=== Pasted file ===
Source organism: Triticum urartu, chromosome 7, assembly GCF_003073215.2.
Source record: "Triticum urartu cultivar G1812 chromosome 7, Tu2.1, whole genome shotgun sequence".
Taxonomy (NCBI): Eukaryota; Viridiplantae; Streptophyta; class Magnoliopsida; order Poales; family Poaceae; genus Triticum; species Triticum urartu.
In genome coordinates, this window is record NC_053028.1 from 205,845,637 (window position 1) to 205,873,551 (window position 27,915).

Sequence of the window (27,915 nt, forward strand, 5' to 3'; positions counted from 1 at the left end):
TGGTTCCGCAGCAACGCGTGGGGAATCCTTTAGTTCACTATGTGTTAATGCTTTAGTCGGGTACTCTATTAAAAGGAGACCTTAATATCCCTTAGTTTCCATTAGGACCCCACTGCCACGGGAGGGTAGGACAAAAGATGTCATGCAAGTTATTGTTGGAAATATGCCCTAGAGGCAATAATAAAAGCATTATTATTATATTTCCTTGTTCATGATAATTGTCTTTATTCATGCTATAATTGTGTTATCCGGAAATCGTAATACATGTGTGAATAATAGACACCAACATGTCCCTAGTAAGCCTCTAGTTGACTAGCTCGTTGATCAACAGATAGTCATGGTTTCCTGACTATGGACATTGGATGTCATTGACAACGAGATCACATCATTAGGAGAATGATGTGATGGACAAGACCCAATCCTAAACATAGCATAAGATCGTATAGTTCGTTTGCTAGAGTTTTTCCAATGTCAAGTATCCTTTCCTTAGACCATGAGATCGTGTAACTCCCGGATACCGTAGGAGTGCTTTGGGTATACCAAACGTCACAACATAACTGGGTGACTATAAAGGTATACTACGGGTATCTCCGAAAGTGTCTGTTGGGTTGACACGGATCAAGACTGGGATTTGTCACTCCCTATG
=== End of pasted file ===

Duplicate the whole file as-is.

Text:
Source organism: Triticum urartu, chromosome 7, assembly GCF_003073215.2.
Source record: "Triticum urartu cultivar G1812 chromosome 7, Tu2.1, whole genome shotgun sequence".
Taxonomy (NCBI): Eukaryota; Viridiplantae; Streptophyta; class Magnoliopsida; order Poales; family Poaceae; genus Triticum; species Triticum urartu.
In genome coordinates, this window is record NC_053028.1 from 205,845,637 (window position 1) to 205,873,551 (window position 27,915).

Sequence of the window (27,915 nt, forward strand, 5' to 3'; positions counted from 1 at the left end):
TGGTTCCGCAGCAACGCGTGGGGAATCCTTTAGTTCACTATGTGTTAATGCTTTAGTCGGGTACTCTATTAAAAGGAGACCTTAATATCCCTTAGTTTCCATTAGGACCCCACTGCCACGGGAGGGTAGGACAAAAGATGTCATGCAAGTTATTGTTGGAAATATGCCCTAGAGGCAATAATAAAAGCATTATTATTATATTTCCTTGTTCATGATAATTGTCTTTATTCATGCTATAATTGTGTTATCCGGAAATCGTAATACATGTGTGAATAATAGACACCAACATGTCCCTAGTAAGCCTCTAGTTGACTAGCTCGTTGATCAACAGATAGTCATGGTTTCCTGACTATGGACATTGGATGTCATTGACAACGAGATCACATCATTAGGAGAATGATGTGATGGACAAGACCCAATCCTAAACATAGCATAAGATCGTATAGTTCGTTTGCTAGAGTTTTTCCAATGTCAAGTATCCTTTCCTTAGACCATGAGATCGTGTAACTCCCGGATACCGTAGGAGTGCTTTGGGTATACCAAACGTCACAACATAACTGGGTGACTATAAAGGTATACTACGGGTATCTCCGAAAGTGTCTGTTGGGTTGACACGGATCAAGACTGGGATTTGTCACTCCCTATG